02 September 2008

Obama’s Bounce, the RNC Convention, and Hurricanes

(Rather a rambling post. Revision upcoming)

The most recent release of polling data shows that Senator Obama has shot ahead of Senator McCain in all polls. Such results might be expected as they follow the Democratic National Convention. Real Clear Politics puts Obama ahead with an average of 6.4 points. But will this last? We have another few days of the Republican National Convention before us, and there's no telling what might occur in the Twin Cities between now and Friday.

Although the Republican National Convention has been disrupted by Hurricane Gustav, they’ve wisely used that disruption to present the Party in all of its humanitarian glory (yes, in an attempt to make up for the pr disaster of Katrina). Will their fundraising and calls to volunteerism aid them, or will it bring forth memories of the sour responses to Katrina by the then-Republican controlled White House and Congress? This includes the political game playing and cronyism (e.g., “heckuva job, Brownie”), the calls to raze New Orleans (the lower ninth ward in particular), and Barbara Bush’s comments on Katrina evacuees that seemed to encapsulate the perspective of those in charge:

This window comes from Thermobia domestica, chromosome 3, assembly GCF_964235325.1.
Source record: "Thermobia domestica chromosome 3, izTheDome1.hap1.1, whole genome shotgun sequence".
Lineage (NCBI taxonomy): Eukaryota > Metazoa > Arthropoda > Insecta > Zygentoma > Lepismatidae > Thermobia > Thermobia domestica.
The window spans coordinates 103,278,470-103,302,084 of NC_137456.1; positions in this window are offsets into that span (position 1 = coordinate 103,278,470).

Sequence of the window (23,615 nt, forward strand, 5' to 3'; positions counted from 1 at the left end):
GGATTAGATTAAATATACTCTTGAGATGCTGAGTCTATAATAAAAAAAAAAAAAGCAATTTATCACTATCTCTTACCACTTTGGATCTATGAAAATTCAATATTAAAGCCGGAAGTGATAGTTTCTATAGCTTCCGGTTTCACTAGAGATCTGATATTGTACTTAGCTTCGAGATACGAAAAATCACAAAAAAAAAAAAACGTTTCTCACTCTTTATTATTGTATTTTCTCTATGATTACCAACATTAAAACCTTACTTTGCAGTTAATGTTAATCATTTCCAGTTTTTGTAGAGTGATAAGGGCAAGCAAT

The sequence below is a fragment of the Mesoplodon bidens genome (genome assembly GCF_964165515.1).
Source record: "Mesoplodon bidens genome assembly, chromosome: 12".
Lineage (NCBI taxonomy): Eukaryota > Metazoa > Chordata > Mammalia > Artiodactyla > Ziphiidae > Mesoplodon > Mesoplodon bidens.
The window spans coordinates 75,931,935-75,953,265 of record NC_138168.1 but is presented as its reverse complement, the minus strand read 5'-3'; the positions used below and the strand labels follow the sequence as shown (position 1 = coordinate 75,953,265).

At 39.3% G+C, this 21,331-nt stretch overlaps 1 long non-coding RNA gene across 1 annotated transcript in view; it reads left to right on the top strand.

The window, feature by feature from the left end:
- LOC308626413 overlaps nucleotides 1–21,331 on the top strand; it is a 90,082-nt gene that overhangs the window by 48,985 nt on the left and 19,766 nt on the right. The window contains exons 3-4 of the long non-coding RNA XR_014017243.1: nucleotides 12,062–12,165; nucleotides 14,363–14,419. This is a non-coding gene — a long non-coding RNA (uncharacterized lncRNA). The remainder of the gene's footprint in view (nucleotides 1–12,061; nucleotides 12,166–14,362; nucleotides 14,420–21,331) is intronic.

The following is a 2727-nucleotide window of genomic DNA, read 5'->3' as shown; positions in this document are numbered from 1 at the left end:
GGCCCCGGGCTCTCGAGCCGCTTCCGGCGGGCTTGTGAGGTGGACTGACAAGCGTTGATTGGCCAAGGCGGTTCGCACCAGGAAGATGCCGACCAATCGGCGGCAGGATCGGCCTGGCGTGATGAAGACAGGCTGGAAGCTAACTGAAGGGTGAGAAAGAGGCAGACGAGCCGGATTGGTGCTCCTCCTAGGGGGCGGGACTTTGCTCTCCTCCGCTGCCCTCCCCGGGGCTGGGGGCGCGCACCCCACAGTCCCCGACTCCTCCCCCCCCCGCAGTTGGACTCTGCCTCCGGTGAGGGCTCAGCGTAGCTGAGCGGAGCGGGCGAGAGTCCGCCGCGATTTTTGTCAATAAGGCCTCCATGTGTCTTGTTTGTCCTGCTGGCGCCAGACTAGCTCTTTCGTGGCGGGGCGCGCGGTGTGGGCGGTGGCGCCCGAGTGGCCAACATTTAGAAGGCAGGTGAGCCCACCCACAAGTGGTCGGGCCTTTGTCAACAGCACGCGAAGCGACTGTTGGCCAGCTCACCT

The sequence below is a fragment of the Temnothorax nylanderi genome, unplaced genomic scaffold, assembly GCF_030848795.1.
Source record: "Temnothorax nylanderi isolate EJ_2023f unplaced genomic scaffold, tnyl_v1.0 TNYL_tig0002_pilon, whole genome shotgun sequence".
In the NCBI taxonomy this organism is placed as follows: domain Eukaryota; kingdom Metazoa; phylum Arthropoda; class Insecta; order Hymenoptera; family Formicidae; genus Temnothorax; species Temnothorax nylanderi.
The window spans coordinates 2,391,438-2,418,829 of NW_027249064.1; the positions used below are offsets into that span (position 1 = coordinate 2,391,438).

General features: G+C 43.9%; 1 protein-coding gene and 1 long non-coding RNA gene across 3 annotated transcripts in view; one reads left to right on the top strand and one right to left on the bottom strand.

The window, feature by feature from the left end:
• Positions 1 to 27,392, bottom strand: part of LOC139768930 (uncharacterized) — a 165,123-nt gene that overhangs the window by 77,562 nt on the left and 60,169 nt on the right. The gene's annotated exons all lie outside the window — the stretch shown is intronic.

"What I'm hearing, which is sort of scary, is they all want to stay in Texas," Barbara Bush said in an interview on Monday with the radio program "Marketplace." "Everyone is so overwhelmed by the hospitality."

"And so many of the people in the arena here, you know, were underprivileged anyway," she said, "so this is working very well for them."

The implied noblesse oblige, the lack of awareness or insensitivity reflected in those remarks seemed to sum up the party-in-power's understanding of the disaster. Will this week’s attempts at cleaning the slate work for the Republican Party ? As with any event, we’ll have to wait and see. Certainly, it will improve the Party’s image in some eyes—after all, the outgoing President has been assigned much of the blame for the Katrina fiasco—and this effectively tells the public “see? We’ve learned something, and we do care about the less fortunate.” But will it erase the country’s memories of the Party’s overall approach to the storm, the city, and the people?

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